We reached the parking lot and looked around. We kind of stood there, turning slowly, scanning what was basically a vacant lot less than half filled with cars. My mom’s car wasn’t one of them. I was confused. How do you lose a car in so small a lot? Maybe it wasn’t this one. “Is this where we parked?” asked Liv, echoing my thoughts. “Yeah… I think.” I wasn’t sure. I looked around again. No, it totally was. “Holy shit, did someone steal the car?” No, no way. Then came the slow, sinking feeling of dawning realisation. “Maybe… maybe it wasn’t free and we’ve been towed.”

We went back to the parking kiosk, to the faded sign that said nothing about evening rates. Then, there it was, a second sign, deep in shadow, equally faded and partially hidden, with an evening rate, a towing company’s phone number at the bottom, and the promise that violators would be “towed at owner’s expense.”

I remember hearing myself lament, “But there was no one in the kiosk…”

Well, shit.

Neither of us had a cell phone. We had to write the number down and walk to a payphone outside an Asian-owned, all-night convenience store that sold bushels of fresh fruit and flowers as well as chips, canned pasta, and rolling papers. Sure enough, my mom’s car was impounded and the fee to get it out was $160. For two young women making minimum wage, saving for the coming school year, that was a shocking amount of money, especially when we’d already spent money on dinner out, drinks, and cover. How gratuitous of us!

We walked another block westward on Queen. We were now about two blocks west of the Reverb, where the neighbourhood started getting sketchier. The doorways to smokey sports bars were open and leering men smoking cigars kissed at us. Maybe that was a different night, or maybe I just expected it. It doesn’t matter, our good mood had evaporated, the character of the neighbourhood, or at least our perception of it, had changed. We practically ran to that ATM, each of us withdrawing half the impounding fee plus cab fare to get us to the impound yard. It was almost the entirety of what was in my chequing account. I felt nauseated.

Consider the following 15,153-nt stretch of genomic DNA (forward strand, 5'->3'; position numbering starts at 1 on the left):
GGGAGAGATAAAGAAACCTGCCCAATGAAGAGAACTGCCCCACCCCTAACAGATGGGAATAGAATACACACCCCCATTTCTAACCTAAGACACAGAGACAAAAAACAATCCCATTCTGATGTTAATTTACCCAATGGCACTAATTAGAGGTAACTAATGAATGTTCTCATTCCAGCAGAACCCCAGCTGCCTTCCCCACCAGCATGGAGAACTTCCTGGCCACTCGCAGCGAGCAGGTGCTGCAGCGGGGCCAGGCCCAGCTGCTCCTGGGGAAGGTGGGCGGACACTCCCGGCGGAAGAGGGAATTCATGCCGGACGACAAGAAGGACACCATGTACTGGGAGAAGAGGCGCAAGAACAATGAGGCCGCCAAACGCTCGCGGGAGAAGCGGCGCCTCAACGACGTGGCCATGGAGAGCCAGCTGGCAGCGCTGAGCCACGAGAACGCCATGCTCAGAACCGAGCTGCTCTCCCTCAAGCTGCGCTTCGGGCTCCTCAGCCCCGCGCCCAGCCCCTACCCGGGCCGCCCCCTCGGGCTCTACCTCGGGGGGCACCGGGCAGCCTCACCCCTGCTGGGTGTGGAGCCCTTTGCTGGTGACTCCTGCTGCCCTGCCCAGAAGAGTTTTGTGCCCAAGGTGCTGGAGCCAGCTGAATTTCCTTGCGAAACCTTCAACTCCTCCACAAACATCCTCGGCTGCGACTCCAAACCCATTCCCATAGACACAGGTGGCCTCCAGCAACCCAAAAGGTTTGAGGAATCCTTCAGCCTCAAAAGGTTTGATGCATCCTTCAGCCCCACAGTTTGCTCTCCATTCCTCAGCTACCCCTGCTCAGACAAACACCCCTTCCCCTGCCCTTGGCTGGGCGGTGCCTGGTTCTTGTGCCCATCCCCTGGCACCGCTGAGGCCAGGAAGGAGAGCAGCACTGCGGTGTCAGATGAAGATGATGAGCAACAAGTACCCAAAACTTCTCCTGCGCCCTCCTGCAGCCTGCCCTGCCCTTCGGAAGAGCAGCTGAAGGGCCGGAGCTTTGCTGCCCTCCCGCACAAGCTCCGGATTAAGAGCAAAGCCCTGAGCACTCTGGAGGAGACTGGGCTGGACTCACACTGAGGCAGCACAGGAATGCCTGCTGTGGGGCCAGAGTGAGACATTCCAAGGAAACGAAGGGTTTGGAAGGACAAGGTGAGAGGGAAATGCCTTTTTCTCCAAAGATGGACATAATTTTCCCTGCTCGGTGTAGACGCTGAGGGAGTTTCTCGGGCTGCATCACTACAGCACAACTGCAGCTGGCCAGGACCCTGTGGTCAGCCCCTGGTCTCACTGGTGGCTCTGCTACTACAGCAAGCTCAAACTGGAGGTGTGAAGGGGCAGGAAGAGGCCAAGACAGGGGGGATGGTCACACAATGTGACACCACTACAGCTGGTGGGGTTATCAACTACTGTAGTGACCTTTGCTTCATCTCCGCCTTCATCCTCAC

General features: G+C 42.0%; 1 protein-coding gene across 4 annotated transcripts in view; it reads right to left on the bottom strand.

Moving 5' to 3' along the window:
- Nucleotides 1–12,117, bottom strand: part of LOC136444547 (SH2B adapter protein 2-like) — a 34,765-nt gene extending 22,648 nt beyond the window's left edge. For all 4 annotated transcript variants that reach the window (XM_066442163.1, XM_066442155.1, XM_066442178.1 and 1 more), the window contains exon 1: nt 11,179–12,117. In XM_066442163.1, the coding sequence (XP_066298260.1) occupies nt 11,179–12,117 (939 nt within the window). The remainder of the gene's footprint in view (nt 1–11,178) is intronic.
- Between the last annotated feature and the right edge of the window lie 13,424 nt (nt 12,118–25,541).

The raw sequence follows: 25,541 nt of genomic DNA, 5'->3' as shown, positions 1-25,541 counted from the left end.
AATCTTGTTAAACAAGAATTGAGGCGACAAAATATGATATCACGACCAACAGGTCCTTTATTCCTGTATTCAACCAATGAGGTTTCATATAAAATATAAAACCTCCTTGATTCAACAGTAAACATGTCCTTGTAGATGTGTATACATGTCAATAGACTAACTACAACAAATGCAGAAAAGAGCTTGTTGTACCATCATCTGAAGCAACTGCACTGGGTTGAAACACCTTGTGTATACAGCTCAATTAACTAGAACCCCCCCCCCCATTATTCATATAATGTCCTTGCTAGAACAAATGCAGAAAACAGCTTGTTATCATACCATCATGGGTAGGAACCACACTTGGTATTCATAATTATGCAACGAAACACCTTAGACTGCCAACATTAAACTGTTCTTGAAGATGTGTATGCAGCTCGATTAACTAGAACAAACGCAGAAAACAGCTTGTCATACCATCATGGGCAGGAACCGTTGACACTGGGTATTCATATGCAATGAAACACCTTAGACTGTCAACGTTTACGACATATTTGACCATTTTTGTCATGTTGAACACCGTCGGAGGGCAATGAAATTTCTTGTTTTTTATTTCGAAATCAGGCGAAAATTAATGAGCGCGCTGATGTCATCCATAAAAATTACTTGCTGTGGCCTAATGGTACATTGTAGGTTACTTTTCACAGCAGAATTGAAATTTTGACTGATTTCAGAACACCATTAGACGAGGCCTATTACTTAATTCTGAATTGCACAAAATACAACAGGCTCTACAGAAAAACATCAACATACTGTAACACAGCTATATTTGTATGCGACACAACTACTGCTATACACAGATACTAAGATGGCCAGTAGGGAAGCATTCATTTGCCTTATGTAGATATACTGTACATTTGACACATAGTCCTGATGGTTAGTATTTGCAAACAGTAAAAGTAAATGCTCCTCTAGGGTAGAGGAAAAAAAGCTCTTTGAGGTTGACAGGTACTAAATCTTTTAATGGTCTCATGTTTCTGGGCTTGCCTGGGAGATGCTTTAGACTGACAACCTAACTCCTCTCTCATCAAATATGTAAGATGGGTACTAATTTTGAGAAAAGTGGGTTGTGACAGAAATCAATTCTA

The yard was located in another part of Toronto, now equally gentrified, shiny with lighting and bustling with life, but at the time, Front between Jarvis and Sherbourne contained warehouses, service yards, and dirty buildings owned by slum lords preying on the urban poor. We were a pair of middle class Jewish girls from uptown; we thought we were worldly and sophisticated, but we were mostly just sheltered kids who had socially conscious, liberal-minded, academic parents. The impound lot was terrifying, I think, for both of us, with its sickly yellow lighting and deep, dark, shadowed recesses between the cars.

The person at the service counter, whose gender I don’t recall, but whose smell of stale cigarettes I won’t ever forget, wouldn’t let me call my mom from their phone, because it was long distance. I had to pull the old brick Motorola cellular out of the car’s glove compartment and plug in the longer roaming antenna in order to call my mother.

I told her where we were, what had happened, and that, yes, we’d handled it. I also explained I’d be home really, really late as, not only were we practically down by the Lake, I had to drive Liv back to her parents’ place up and out of the way in North York. It was just after two in the morning when I powered off the cell. The streets were unusually quiet as I sped out of the impound yard. Neither of us had much to say now, though the sense of relief was palpable, cutting through the adrenaline neither of us realised we were pumping.

Liv jumped out of the car at her parents’ house and I waited for the front door to shut behind her before backing out of the driveway. I don’t remember much of the drive home, except, much like the streets of Toronto that night, the 401 was eerily quiet and the rolling hills of the 115 to Peterborough were utterly empty. I had music on. It was probably loud. I rolled into the wide driveway at my mother’s house. I wasted no time letting myself in the side door. I went straight to my mother’s bedroom upstairs where her light was on. She was waiting for me, like so many worried parents when their kids are out later than they should be. Her eyes were big as she looked from her magazine to meet my gaze, sweeping her bedside clock in the process.

“You’re home fast!” she exclaimed. I looked at her clock. Then I looked at my watch. It was 3:17A.M. I had just driven about 150km from impound yard to Liv’s to my front door in only one hour, eleven minutes. “How fast did you drive?!” gasped my mom.

I stared at her, unable to do the math involved. “Very.” Then I added as an afterthought, “But the show was awesome!”